“Yo, all I need is one mic, one beat, one stage…“
Nas couldn’t have closed out his career-spanning set with a more appropriate song. The ‘one mic, one nigga front’ philosophy is just one reason Nas is still a legitimate performer at 39 years old — twenty years after Illmatic — but it is one of the most important reasons. Every solo emcee knows that a perfect hip-hop show consists of two turntables and one microphone. The mic is not there to be shared. No one wants to hear the new group you are producing. No one needs a hypeman to tell them to put their hands in the air and wave them like they just don’t care. No one needs Snoopettes. Hip-hop shows are a running joke, they have been since the Golden Age, but there are a few who can shine on a stage. Nas is one of the few.
By far the most underrated of the post-Golden Age lyricists, Nasir Jones has always lived in the shadow of the dearly departed. The pre-show set was no mistake — Tupac, Biggie, Eazy, ODB — all dead and gone. But Nas is still standing. Not only standing, but standing tall among those still living. Jay-Z’s gone corporate, Wu-Tang are no longer a Clan, Snoop’s a lion and Big Boi is the only one trying to keep the OutKast dream alive. While the mighty have fallen, and a full two decades since his own masterpiece, Nas is experiencing something of a second Golden Age himself. Ever since releasing Hip-Hop Is Dead in 2006, he has proved that title wrong in every way. His latest, Life Is Good, is the work of seasoned vet — sticking to what he does best, he’s proving you don’t have to follow trends to keep things fresh. Everything Nas does is classic Nas.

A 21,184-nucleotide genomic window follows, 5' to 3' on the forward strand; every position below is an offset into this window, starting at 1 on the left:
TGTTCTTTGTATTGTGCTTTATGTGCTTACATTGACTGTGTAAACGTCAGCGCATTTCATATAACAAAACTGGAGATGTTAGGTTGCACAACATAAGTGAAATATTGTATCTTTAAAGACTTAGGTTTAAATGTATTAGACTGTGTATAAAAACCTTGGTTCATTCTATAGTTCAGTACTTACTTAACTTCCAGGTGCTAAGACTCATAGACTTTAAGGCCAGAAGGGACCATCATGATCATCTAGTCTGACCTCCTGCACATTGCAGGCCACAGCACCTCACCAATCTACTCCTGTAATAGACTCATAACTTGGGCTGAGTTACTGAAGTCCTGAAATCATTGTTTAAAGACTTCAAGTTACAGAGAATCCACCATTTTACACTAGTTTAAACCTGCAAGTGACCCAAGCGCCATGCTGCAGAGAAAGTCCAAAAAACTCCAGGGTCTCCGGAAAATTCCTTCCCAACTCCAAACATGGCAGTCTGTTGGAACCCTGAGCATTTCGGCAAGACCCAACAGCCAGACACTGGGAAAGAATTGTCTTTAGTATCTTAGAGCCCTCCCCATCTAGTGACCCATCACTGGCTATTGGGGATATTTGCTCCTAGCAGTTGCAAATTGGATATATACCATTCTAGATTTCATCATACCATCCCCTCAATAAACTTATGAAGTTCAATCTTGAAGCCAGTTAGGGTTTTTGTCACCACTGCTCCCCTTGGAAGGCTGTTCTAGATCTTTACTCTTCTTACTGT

And so it was last night at Red Rocks. Two turntables, a drum kit, one mic and 24 tracks from one of the best lyricists to ever put poetry to wax. Fan of Illmatic? Well, he performed it almost in its entirety. The hits from It Was Written? All there. God’s Son, Hip Hop Is Dead, I Am… and Stillmatic were also all properly represented. And it was all as tight as the the early 90’s.
Nas didn’t have a lot to say to the crowd, no need to waste precious stagetime, but he did make it a point to assure us he knew where he was when he changed it up a bit with “Colorado State of Mind” — a new twist on an old classic, as well as a shout out to our new laws. “Imagine smoking weed in the streets without cops harassing…” Nas might not rule the world and everything in it, but he ruled Red Rocks last night — a beautiful place where one of his street dreams has come true.
N.Y. State of Mind
It Ain’t Hard to Tell
The World Is Yours
Life’s a Bitch
If I Ruled the World
Nas Is Like
Hate Me Now
Memory Lane (Sittin’ In Da Park)
Hip Hop Is Dead
Got Ur Self a Gun
Made You Look